Among the major issues the NFL is confronting as it delves deeper in the domestic violence problem: When should an accused player be pulled off the field?
After he's been arrested? Charged? Indicted?
"There are 50 states with 50 different processes for how they proceed on a criminal complaint, not every state even proceeds on indictment and grand jury," Lisa Friel, a special consultant to NFL Commissioner Roger Goodell, said Wednesday during a break from owners meetings.
"So we wanted to get across to the owners here are the complications of trying to figure out a consistent, transparent place and we got their input on what they think on those issues, that's the beginning spot, when do they come off the field while the case is pending if there's a criminal case, and how should we investigate it, should the NFL be their own internal investigations or continue to rely exclusively on law enforcement which is what it's done for its whole history?"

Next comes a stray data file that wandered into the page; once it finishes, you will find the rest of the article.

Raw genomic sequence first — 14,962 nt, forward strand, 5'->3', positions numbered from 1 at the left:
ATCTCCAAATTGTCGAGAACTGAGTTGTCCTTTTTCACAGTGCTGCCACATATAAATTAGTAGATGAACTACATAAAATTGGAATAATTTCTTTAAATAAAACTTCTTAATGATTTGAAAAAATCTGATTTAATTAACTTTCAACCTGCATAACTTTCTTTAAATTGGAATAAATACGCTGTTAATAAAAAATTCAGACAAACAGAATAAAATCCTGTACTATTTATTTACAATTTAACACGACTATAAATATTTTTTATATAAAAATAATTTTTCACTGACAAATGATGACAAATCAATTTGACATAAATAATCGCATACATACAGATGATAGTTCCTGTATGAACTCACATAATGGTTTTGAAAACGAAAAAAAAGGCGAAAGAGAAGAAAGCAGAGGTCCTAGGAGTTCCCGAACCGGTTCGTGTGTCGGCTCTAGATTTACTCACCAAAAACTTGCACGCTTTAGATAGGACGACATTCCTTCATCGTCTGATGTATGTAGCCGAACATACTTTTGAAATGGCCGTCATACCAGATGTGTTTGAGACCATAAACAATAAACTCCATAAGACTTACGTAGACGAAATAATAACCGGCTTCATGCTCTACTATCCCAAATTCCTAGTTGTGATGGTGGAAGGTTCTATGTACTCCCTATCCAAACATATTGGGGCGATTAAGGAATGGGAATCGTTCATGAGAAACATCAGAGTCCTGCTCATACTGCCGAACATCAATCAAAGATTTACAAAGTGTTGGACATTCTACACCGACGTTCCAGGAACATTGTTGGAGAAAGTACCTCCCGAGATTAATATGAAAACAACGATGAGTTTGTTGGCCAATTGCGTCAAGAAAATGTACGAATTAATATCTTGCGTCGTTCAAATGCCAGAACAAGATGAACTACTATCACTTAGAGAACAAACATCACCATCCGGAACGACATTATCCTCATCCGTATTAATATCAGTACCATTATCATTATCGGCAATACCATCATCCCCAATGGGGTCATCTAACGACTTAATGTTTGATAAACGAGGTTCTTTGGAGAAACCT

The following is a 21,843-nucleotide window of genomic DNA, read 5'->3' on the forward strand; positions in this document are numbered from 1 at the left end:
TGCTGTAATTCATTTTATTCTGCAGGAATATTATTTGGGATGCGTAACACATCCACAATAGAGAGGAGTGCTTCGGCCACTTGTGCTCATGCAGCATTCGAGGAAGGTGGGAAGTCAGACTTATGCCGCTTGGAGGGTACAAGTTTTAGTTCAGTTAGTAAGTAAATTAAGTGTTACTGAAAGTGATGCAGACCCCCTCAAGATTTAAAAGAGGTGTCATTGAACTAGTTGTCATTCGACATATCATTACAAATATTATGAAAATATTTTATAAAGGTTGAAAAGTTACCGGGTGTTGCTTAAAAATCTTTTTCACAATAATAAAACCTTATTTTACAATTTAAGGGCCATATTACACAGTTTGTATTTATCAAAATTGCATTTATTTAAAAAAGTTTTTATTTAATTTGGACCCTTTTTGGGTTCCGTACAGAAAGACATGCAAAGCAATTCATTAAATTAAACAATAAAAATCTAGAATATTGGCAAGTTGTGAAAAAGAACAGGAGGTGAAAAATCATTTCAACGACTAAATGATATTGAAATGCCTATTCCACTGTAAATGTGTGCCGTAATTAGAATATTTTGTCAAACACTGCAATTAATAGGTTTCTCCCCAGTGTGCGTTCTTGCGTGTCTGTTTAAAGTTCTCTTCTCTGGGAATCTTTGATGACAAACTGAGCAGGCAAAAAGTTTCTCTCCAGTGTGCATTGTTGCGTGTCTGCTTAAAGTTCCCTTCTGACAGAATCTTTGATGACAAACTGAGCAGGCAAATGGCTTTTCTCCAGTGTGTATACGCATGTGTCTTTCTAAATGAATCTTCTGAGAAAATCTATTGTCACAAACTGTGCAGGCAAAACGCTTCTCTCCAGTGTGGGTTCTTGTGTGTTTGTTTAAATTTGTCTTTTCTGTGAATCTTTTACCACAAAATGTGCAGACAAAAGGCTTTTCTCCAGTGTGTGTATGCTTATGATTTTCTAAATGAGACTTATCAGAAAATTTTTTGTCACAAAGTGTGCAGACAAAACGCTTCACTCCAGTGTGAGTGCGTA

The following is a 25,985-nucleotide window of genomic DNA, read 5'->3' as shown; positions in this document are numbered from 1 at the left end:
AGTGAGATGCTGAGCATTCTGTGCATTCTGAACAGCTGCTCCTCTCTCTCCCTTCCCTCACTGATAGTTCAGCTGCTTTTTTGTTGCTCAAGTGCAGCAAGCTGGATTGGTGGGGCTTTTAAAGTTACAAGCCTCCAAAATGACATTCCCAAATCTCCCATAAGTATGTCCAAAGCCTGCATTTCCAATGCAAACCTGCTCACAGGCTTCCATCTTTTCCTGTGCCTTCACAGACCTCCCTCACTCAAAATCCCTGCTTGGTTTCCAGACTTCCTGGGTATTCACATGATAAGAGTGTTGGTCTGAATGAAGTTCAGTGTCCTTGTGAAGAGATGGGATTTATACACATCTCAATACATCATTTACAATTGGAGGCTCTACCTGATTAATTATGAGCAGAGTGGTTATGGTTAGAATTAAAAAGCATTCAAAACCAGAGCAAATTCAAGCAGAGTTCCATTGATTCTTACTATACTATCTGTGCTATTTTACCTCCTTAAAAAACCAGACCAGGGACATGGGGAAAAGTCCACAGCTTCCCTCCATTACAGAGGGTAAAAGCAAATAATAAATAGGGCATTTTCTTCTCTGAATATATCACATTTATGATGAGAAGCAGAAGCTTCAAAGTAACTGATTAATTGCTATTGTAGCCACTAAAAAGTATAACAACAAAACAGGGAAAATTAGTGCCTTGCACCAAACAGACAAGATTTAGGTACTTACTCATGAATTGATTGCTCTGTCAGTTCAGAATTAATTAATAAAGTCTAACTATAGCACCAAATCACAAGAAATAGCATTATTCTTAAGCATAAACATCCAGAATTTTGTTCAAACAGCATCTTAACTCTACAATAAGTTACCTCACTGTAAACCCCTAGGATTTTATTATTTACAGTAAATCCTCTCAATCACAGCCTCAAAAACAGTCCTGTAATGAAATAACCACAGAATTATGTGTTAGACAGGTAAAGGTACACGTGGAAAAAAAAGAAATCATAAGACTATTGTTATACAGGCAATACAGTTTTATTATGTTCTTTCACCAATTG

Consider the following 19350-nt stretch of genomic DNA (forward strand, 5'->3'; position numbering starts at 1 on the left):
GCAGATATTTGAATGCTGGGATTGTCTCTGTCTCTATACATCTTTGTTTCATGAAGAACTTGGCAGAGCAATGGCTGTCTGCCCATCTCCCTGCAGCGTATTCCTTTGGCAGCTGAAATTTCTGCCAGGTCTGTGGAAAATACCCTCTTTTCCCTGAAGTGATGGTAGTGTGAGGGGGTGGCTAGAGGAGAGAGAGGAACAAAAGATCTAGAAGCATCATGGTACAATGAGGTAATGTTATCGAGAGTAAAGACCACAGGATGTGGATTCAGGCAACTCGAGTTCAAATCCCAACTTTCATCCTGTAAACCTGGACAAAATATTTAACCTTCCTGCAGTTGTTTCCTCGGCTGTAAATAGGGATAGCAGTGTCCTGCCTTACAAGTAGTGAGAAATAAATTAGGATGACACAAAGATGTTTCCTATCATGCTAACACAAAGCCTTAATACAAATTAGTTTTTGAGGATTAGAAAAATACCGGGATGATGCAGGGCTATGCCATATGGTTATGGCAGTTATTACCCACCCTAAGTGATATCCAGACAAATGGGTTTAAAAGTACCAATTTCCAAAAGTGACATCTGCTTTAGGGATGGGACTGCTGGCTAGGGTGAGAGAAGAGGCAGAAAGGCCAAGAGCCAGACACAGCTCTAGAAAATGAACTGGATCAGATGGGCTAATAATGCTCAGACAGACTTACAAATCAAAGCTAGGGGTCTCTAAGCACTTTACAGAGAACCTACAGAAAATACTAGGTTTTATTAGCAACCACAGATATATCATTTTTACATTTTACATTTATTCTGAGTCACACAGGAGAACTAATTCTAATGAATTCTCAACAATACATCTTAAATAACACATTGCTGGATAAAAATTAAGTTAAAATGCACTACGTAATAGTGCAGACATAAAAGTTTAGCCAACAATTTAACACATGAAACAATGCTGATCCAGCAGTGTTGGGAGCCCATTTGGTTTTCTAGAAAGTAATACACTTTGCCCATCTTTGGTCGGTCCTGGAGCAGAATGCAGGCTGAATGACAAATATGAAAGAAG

Friel, vice president of the Sexual Misconduct Consulting & Investigations division for T&M Protection Resources, was recently hired as one of the advisors helping the league develop and carry out an educational program on matters related to domestic violence and sexual assault.
She said the league expects to have a policy in place before the Super Bowl about when players should be ineligible to play.